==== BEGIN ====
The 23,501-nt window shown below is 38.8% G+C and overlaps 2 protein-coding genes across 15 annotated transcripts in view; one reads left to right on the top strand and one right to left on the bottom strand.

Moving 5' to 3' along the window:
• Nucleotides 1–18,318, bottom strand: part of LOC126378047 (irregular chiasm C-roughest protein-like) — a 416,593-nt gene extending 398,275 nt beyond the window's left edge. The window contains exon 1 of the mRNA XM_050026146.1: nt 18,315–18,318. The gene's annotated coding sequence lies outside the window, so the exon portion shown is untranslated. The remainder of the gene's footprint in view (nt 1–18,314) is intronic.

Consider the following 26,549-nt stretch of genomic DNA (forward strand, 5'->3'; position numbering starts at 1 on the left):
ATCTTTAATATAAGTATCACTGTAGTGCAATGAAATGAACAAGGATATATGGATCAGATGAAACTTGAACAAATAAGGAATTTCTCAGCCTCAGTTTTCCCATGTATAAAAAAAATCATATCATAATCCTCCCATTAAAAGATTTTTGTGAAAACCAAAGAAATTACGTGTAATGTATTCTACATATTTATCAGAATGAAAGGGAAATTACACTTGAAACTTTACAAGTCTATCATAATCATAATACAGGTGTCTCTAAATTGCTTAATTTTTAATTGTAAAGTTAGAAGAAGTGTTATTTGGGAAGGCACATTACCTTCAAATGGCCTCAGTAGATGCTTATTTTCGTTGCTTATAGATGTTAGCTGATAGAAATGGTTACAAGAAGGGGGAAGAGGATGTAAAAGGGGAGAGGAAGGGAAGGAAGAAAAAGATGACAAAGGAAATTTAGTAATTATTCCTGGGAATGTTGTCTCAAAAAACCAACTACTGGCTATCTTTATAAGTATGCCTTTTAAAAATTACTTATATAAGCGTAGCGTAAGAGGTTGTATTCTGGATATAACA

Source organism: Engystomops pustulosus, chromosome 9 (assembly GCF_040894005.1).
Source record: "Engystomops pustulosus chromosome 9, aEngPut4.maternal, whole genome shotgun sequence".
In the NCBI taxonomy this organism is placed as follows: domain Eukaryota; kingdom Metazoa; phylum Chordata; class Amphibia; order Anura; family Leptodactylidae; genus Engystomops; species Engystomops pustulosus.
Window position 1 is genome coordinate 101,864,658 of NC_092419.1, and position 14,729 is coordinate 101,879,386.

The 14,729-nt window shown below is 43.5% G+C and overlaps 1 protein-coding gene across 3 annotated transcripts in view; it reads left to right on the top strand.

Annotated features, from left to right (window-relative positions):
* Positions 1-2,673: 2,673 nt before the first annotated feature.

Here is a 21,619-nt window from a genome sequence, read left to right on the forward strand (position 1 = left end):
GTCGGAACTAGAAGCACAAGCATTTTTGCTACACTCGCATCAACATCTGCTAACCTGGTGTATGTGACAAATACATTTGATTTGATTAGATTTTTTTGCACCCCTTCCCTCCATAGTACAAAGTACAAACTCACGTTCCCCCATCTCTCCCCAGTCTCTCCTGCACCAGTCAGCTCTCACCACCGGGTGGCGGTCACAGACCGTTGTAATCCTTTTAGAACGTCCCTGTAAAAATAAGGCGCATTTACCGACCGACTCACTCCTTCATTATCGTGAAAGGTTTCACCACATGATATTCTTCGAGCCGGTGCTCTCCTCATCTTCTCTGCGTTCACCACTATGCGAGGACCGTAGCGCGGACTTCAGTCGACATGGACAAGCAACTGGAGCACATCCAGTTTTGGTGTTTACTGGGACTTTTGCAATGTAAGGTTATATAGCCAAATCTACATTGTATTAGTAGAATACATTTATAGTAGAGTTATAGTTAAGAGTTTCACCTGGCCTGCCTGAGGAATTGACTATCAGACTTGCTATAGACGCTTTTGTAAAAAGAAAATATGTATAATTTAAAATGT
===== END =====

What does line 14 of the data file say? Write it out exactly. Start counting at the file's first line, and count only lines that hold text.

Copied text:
GTCGGAACTAGAAGCACAAGCATTTTTGCTACACTCGCATCAACATCTGCTAACCTGGTGTATGTGACAAATACATTTGATTTGATTAGATTTTTTTGCACCCCTTCCCTCCATAGTACAAAGTACAAACTCACGTTCCCCCATCTCTCCCCAGTCTCTCCTGCACCAGTCAGCTCTCACCACCGGGTGGCGGTCACAGACCGTTGTAATCCTTTTAGAACGTCCCTGTAAAAATAAGGCGCATTTACCGACCGACTCACTCCTTCATTATCGTGAAAGGTTTCACCACATGATATTCTTCGAGCCGGTGCTCTCCTCATCTTCTCTGCGTTCACCACTATGCGAGGACCGTAGCGCGGACTTCAGTCGACATGGACAAGCAACTGGAGCACATCCAGTTTTGGTGTTTACTGGGACTTTTGCAATGTAAGGTTATATAGCCAAATCTACATTGTATTAGTAGAATACATTTATAGTAGAGTTATAGTTAAGAGTTTCACCTGGCCTGCCTGAGGAATTGACTATCAGACTTGCTATAGACGCTTTTGTAAAAAGAAAATATGTATAATTTAAAATGT